Gluten-free diets may be tied to an increased risk of Type 2 diabetes
Gluten-free diets are all the rage, but shunning gluten may offer no benefit to overall health for most people, a new analysis suggests.
In fact, the people in the study who ate more gluten were 13 percent less likely to develop Type 2 diabetes over the 30-year study than those who ate less gluten, the researchers found.
For some individuals, there are health reasons to avoid gluten, a protein found in grains such as wheat, rye and barley. Certain people, for example, have an intolerance to gluten, which can lead to abdominal pain, bloating or fatigue. Others have celiac disease, an autoimmune disorder that affects mostly the small intestine; when people with this disease eat gluten, their immune system responds by attacking the intestine’s lining.
However, even some people who do not have celiac disease or an intolerance to gluten believe that gluten-free diets are healthier than those that include gluten products, and the researchers wanted to see whether this belief might have any scientific merit, said lead study author Geng Zong, a nutrition research fellow at Harvard University’s T.H. Chan School of Public Health in Boston.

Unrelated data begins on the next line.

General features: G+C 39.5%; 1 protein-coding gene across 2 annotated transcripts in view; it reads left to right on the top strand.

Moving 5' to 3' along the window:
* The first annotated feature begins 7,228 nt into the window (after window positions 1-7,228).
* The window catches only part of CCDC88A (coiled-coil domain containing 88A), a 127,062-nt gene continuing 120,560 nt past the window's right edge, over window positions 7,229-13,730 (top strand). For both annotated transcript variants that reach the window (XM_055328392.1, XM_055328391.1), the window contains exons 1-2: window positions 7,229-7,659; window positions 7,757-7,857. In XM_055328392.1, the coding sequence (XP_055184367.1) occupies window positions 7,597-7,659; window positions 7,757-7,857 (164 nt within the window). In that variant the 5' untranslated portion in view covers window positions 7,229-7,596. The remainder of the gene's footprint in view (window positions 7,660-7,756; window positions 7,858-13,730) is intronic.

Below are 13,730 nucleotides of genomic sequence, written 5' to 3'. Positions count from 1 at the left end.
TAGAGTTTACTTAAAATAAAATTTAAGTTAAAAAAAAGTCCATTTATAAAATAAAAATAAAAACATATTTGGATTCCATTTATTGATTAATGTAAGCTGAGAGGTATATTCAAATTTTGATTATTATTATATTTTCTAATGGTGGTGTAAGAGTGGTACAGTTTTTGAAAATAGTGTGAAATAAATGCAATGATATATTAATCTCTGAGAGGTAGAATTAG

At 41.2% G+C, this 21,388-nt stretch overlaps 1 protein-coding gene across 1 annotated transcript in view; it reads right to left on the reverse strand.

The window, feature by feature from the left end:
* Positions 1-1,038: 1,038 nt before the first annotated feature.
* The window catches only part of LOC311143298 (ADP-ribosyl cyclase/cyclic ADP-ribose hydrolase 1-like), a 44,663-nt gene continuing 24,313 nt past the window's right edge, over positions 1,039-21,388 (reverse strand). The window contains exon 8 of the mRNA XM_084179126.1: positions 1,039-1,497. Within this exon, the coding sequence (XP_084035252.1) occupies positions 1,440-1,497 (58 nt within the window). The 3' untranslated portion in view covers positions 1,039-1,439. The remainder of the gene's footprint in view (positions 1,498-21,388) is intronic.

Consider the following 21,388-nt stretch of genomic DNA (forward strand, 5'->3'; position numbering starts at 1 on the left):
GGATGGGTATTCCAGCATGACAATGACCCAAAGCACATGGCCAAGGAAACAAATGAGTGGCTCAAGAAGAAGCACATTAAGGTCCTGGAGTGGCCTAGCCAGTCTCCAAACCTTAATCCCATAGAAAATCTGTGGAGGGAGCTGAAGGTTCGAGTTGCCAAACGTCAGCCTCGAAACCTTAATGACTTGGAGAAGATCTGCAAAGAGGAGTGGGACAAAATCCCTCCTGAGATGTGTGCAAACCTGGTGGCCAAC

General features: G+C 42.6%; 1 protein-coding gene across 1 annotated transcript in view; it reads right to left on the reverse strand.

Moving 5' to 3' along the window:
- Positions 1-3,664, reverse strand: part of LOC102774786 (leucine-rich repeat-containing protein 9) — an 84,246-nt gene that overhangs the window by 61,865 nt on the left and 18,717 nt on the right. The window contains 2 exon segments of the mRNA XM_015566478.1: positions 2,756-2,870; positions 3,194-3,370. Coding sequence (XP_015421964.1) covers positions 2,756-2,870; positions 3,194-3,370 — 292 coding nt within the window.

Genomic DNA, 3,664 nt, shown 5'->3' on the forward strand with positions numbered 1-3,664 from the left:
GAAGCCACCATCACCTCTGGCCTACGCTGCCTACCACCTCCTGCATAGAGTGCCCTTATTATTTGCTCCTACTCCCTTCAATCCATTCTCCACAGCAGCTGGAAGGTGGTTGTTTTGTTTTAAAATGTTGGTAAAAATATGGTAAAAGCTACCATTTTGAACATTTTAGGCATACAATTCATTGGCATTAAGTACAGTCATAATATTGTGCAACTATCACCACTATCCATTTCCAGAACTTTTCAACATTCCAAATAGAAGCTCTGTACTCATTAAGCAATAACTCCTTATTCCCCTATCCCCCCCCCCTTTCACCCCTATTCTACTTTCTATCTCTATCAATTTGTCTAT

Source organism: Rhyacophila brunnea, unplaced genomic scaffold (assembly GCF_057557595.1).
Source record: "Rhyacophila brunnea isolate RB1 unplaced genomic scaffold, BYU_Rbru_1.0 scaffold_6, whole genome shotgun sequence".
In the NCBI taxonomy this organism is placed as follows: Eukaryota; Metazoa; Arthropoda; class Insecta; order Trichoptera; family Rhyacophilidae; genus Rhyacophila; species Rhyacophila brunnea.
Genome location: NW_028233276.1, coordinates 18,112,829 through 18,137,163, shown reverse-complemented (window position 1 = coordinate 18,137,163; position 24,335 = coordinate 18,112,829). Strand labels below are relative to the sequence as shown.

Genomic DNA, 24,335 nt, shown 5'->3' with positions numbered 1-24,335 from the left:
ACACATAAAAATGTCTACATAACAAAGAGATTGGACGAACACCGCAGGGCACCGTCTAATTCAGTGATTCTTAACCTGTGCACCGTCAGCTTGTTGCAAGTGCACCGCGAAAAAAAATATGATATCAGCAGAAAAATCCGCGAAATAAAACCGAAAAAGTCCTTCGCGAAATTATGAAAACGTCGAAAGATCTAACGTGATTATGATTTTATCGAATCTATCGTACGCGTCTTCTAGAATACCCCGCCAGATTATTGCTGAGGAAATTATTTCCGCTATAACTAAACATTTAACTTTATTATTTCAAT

In the study, the researchers looked at surveys conducted every two to four years in which nearly 200,000 people reported what they ate. The researchers estimated the participants’ gluten intake based on this information, and then looked at which participants went on to develop Type 2 diabetes over the 30-year study period. Type 2 — the most common form of diabetes — occurs when the body has lost the ability to use insulin efficiently. Th Continue reading